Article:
Account of Time in the Qur’an
Since ancient times, some nations, such as Egyptians, Romans, Persians and Europeans, adopted the solar year for timing, although they differed in fixing the date for the beginning of years and the number of days in each month, which constituted one part of 12 in each year. Before the advent of Islam, Egyptians made the numbers of days in each month 30, with the addition of 5 or 6 days to the year at the end of it. The lunar calendar known to us now, or the Hijrite Calendar, has not been adopted except after Islam. This is despite the fact that it was followed in pre-Islamic days by the Arabs and certain groups of Jews, as well as in India and China, but in another form.
Attempts were made to unite both solar and lunar calendars at the time when months were nearer to nature represented in the sun and the moon, taking into consideration that the lunar year included 12 lunar months. To achieve this goal, Indians took the moment the crescent appeared in the sky as the beginning of the new year. That was before the coming of the spring. By so doing, they had a year of 12 months, with 30 days in each. Later, the beginning of the year gradually lagged behind the spring, making a difference of one or more than one month. When such a thing occurred they used to adopt a leap year, including 13 months. By this action, one certain month had to be repeated twice.
Jews in Yathrib fixed the days of the lunar months as 30 or 29. They used to determine the beginning of the year by the appearance of the crescent they used to see about the beginning of autumn. By this way, they were in need of some of the leap years which included 13 months each.
This is how the nations of the earth differed at that time in adopting the days the years began with. This occurred despite the attempts they made to connect the beginnings of the years with the seasons of those years. But the grave and serious problems with the Arabs was that concerning the fixation of the pilgrimage day. They found that the tenth day of Zul Haj oftenly came in winter. Later, it was gradually delayed, until it came in autumn, then in summer, then in spring, and so on. This contradicted the arrangements they made for their travels, marketing, trades, and even wars, and other activities they used to make in pre-Islamic days. And for this reason, they adopted the idea of the additional days, which could be summarised as follows: Since the solar year represented by the four seasons exceeded in number the lunar year by about 11 days, one month could be added to the lunar year every two or three years in a bid to make it corresponding with the solar year. On that basis, they preferred to perform pilgrimage in Zul Haj in two successive years. The third year they made it 13 months; and by this, that year ended with Muharram during which they again proceeded for pilgrimage.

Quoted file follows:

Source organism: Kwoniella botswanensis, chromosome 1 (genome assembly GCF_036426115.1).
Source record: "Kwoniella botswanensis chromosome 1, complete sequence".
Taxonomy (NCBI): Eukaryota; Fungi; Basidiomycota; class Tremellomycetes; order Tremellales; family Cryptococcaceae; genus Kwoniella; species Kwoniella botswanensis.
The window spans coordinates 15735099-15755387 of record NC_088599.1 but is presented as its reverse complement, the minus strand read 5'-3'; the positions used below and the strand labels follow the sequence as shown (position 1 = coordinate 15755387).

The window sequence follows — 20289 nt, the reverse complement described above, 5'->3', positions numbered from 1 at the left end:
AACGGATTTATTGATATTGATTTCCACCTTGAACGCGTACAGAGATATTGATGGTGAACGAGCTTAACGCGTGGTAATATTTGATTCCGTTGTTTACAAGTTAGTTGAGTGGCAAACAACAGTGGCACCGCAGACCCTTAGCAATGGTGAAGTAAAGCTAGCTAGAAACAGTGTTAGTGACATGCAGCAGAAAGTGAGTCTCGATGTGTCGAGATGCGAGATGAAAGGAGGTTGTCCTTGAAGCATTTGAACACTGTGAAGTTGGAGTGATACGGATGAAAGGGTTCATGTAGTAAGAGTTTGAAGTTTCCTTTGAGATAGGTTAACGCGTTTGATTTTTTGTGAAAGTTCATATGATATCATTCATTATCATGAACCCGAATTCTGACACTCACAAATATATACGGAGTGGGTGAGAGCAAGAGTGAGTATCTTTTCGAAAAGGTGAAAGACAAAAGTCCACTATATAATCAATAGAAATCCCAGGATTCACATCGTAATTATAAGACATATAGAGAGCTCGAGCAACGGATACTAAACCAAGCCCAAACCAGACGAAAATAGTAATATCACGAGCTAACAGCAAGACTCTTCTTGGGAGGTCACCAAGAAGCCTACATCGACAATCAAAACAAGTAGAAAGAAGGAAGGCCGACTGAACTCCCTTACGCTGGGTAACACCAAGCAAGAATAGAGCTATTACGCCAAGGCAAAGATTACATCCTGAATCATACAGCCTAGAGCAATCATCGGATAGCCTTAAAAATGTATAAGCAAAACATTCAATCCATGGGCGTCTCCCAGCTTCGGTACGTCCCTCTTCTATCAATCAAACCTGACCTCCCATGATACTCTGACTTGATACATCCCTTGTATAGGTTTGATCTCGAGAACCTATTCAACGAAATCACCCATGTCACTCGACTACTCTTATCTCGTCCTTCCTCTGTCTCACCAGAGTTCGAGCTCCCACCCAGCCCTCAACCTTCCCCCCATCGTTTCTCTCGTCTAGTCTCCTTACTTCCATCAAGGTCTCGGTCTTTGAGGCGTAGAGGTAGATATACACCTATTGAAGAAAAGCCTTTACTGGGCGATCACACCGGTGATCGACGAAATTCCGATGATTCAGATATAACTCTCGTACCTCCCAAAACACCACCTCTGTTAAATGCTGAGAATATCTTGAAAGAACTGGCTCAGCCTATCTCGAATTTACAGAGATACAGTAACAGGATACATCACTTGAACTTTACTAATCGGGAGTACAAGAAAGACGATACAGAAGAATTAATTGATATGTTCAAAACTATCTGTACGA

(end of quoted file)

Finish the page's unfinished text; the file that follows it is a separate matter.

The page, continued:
Even after making all these attempts, the Arabs noticed that the fractions of the familiar solar year (resulting from the revolution of the earth) could be collected to form, in the course of time, a full complete month. For this reason, they supplemented to the year other additional days.
The Arabs’ customs and traditions, since the days of Ibrahim, prevented wars in four months every year, in Zul `Qaad, Zul Haj, Muharram and Rajab.
Referring to this, the Holy Quran says in Surat Al-Tauba (Repentance)
“Surely the number of months with Allah is twelve months by Allah’s ordinance, since the day when He created the heavens and the earth of these four are sacred. That is the right religion; so wrong not yourselves therein. And fight the polytheists all together as they fight you all together. And know that Allah is with those who keep their duty. Postponing (of the sacred month) is only an addition in disbelief, whereby those who disbelieve are led astray. They allow it one year and forbid it (another) year, that they may agree in the number (of months) which Allah has made sacred, and thus make lawful what Allah has forbidden. The evil of their doings is made fairseeming to them. And Allah guides not the disbelieving people.”